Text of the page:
Source: Janelle Jones, John Schmitt, and Nicole Woo, Center for Economic and Policy Research, June 2014

From the press release:
Over the past four decades, women have played increasingly important roles as breadwinners in their families. At the same time, women’s share of unpaid care work and housework has remained high. A new report from the Center for Economic and Policy Research (CEPR), “Women, Working Families, and Unions,” explores the role unions play in addressing the challenges facing working women and families in balancing their work and family responsibilities. The paper looks at trends in unionization for women; the impact of unions on wages, benefits and access to family and medical leave; and the role of unions in addressing work-life balance issues. … The report finds that unions increase access to benefits that help working families succeed in this economy. Women in unions are 36 percent more likely to receive health insurance benefits through their jobs and 53 percent more likely to participate in an employer-sponsored retirement plan….

Parents’ Employment and Children’s Wellbeing

Source: Carolyn J. Heinrich, The Future of Children, Volume 24 Number 1, Spring 2014

From the summary:
Since modern welfare reform began in the 1980s, we have seen low-income parents leave the welfare rolls and join the workforce in large numbers. At the same time, the Earned Income Tax Credit has offered a monetary incentive for low-income parents to work. Thus, unlike some of the other two-generation mechanisms discussed in this issue of Future of Children, policies that encourage low-income parents to work are both widespread and well-entrenched in the United States.

But parents’ (and especially mothers’) work, writes Carolyn Heinrich, is not unambiguously beneficial for their children. On the one hand, working parents can be positive role models for their children, and, of course, the income they earn can improve their children’s lives in many ways. On the other hand, work can impair the developing bond between parents and young children, especially when the parents work long hours or evening and night shifts. The stress that parents bring home from their jobs can detract from their parenting skills, undermine the atmosphere in the home, and thereby introduce stress into children’s lives.

Unfortunately, it is low-income parents who are most likely to work in stressful, low-quality jobs that feature low pay, little autonomy, inflexible hours, and few or no benefits. And low-income children whose parents are working are more likely to be placed in inadequate child care or to go unsupervised. Two-generation approaches, Heinrich writes, could maximize the benefits and minimize the detriments of parents’ work by expanding workplace flexibility, and especially by mandating enough paid leave so that mothers can breastfeed and form close bonds with their infants; by helping parents place their children in high-quality child care; and by helping low-income parents train for, find, and keep a well-paying job with benefits.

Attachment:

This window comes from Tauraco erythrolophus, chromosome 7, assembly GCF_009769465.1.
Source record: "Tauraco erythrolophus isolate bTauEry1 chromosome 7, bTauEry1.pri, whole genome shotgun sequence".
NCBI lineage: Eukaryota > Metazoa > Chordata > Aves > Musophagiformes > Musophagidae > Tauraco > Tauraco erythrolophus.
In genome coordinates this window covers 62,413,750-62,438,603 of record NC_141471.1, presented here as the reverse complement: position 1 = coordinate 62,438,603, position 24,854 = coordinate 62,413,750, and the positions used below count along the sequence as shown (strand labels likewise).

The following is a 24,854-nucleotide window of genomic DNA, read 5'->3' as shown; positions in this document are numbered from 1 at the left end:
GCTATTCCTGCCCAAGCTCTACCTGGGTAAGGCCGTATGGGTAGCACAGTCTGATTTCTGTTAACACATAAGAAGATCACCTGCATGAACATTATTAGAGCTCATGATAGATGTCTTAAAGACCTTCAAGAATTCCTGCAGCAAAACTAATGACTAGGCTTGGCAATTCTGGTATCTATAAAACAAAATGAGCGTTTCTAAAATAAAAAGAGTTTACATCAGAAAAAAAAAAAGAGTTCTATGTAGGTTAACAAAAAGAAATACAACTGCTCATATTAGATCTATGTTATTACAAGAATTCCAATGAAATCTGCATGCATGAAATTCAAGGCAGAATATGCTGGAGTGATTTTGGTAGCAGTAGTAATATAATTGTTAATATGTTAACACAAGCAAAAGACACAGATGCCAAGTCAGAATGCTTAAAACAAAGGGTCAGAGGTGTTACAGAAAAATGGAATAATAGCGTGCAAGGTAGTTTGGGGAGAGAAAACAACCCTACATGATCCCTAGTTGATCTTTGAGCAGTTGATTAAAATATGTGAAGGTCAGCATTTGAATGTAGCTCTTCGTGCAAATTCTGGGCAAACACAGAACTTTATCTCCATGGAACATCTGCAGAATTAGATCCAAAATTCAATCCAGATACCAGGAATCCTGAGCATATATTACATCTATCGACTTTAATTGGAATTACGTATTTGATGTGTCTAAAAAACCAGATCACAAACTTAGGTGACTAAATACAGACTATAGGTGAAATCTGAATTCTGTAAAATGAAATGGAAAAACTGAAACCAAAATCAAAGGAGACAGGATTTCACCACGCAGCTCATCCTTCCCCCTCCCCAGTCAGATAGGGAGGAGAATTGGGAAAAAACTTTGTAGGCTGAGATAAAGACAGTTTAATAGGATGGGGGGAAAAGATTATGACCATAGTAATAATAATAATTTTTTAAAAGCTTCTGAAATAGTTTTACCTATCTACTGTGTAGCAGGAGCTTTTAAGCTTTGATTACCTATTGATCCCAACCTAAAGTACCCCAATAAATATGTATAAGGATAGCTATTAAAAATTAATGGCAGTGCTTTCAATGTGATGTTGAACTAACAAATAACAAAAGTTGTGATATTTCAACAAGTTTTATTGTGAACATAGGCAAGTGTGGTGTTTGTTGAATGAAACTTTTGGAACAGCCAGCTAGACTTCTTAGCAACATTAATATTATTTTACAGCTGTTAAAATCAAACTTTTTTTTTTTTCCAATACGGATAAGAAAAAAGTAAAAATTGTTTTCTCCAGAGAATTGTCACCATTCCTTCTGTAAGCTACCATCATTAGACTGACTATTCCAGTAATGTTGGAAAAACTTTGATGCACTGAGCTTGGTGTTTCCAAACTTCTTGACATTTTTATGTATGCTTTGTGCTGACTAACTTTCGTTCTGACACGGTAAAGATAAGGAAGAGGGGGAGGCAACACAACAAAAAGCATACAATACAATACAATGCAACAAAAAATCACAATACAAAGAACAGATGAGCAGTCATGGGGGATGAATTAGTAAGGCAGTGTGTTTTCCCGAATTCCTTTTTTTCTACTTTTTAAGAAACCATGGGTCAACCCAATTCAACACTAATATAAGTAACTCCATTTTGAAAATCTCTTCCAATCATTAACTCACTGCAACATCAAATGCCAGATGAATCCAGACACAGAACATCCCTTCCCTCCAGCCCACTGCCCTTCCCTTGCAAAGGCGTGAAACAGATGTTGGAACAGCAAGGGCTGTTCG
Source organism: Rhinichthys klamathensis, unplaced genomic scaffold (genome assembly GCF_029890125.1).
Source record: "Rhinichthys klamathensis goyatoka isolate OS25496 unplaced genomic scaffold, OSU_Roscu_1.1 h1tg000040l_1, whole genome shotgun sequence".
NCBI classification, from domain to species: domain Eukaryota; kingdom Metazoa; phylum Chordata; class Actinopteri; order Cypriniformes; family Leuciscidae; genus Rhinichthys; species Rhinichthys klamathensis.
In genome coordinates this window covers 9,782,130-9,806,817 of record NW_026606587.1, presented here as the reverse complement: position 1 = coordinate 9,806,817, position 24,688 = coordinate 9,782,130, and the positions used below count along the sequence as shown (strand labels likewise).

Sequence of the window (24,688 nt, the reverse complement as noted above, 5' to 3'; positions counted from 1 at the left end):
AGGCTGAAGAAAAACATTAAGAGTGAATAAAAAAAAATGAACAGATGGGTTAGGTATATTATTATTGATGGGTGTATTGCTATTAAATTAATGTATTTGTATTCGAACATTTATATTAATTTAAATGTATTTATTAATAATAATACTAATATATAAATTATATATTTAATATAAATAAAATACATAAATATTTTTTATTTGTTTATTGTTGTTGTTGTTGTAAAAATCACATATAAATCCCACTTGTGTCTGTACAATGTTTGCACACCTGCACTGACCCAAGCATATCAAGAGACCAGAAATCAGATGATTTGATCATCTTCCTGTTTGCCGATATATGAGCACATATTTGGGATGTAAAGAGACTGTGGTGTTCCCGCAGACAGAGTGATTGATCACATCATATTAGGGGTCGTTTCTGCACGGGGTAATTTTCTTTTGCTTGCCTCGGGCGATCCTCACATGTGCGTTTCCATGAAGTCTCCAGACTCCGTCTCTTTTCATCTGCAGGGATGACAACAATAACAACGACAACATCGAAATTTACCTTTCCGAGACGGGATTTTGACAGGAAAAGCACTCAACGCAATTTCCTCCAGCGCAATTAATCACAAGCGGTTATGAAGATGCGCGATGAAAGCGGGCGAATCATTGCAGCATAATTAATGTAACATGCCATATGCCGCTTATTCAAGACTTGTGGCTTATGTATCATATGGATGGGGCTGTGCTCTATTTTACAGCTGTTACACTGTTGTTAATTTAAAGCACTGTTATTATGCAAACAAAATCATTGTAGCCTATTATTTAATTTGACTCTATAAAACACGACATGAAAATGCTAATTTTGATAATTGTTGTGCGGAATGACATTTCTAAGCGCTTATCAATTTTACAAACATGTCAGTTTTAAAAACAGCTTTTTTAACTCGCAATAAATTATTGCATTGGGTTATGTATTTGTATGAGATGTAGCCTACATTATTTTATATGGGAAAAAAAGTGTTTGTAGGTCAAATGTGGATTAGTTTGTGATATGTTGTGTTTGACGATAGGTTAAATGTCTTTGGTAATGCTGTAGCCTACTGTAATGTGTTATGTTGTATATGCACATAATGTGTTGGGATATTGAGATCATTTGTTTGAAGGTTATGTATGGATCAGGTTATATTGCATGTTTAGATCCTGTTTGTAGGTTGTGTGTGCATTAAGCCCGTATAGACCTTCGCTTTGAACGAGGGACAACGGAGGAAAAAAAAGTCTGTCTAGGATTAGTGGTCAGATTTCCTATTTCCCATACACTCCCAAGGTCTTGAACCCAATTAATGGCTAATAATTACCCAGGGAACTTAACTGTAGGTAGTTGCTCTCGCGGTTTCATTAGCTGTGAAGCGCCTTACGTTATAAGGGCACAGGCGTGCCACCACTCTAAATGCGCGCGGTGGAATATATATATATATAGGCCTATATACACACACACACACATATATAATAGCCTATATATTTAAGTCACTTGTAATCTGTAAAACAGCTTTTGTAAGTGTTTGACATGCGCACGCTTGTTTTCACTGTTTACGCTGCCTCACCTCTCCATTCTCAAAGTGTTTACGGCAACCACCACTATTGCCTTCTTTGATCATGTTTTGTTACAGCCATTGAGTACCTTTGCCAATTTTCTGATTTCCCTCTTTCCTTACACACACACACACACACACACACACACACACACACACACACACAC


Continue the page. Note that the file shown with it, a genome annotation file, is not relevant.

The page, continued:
Disabling the Gender Pay Gap: Lessons from the Social Model of Disability

Source: Michelle A. Travis, University of San Francisco Law Research Paper No. 2014-12, April 1, 2014

From the abstract:
As we celebrate the fiftieth anniversary of Title VII’s prohibition against sex-based compensation discrimination in the workplace, the gender wage gap remains robust and progress toward gender pay equity has stalled. This article reveals the role that causal narratives play in undermining the law’s potential for reducing the gender pay gap. The most recent causal narrative is illustrated by the “women don’t ask” and “lean in” storylines, which reveal our society’s entrenched view that women themselves are responsible for their own pay inequality. This causal narrative has also embedded itself in subtle but pernicious ways in antidiscrimination doctrine, which helps shield employers from legal liability for gender pay disparities.

The disability civil rights movement faced a similar challenge, however, and their response provides a potential path forward on gender pay issues. The causal narrative that erected barriers for disability rights was engrained in the medical model of disability, which also identified internal deficits as the source of individuals’ own limitations. The disability rights movement responded with a reconceptualized “social model,” which explains disability instead as the result of the environment in which an individual’s characteristics interact. The social model of disability is an alternative causal narrative: one that shifts focus onto the role played by employer practices and organizational norms in producing inequality. This article explores how a social model approach to women’s compensation could help shift the causal focus away from the manner in which women negotiate, and onto the institutional practices that produce unequal results. In doing so, the social model may help resuscitate Title VII’s disparate impact theory to allow challenges to employment practices that base compensation on employees’ individual demands, thereby moving us toward more effective structural solutions to the gender pay divide.

Women In The Labor Force: A Databook

Source: U.S. Bureau of Labor Statistics, BLS Report 1049, May 2014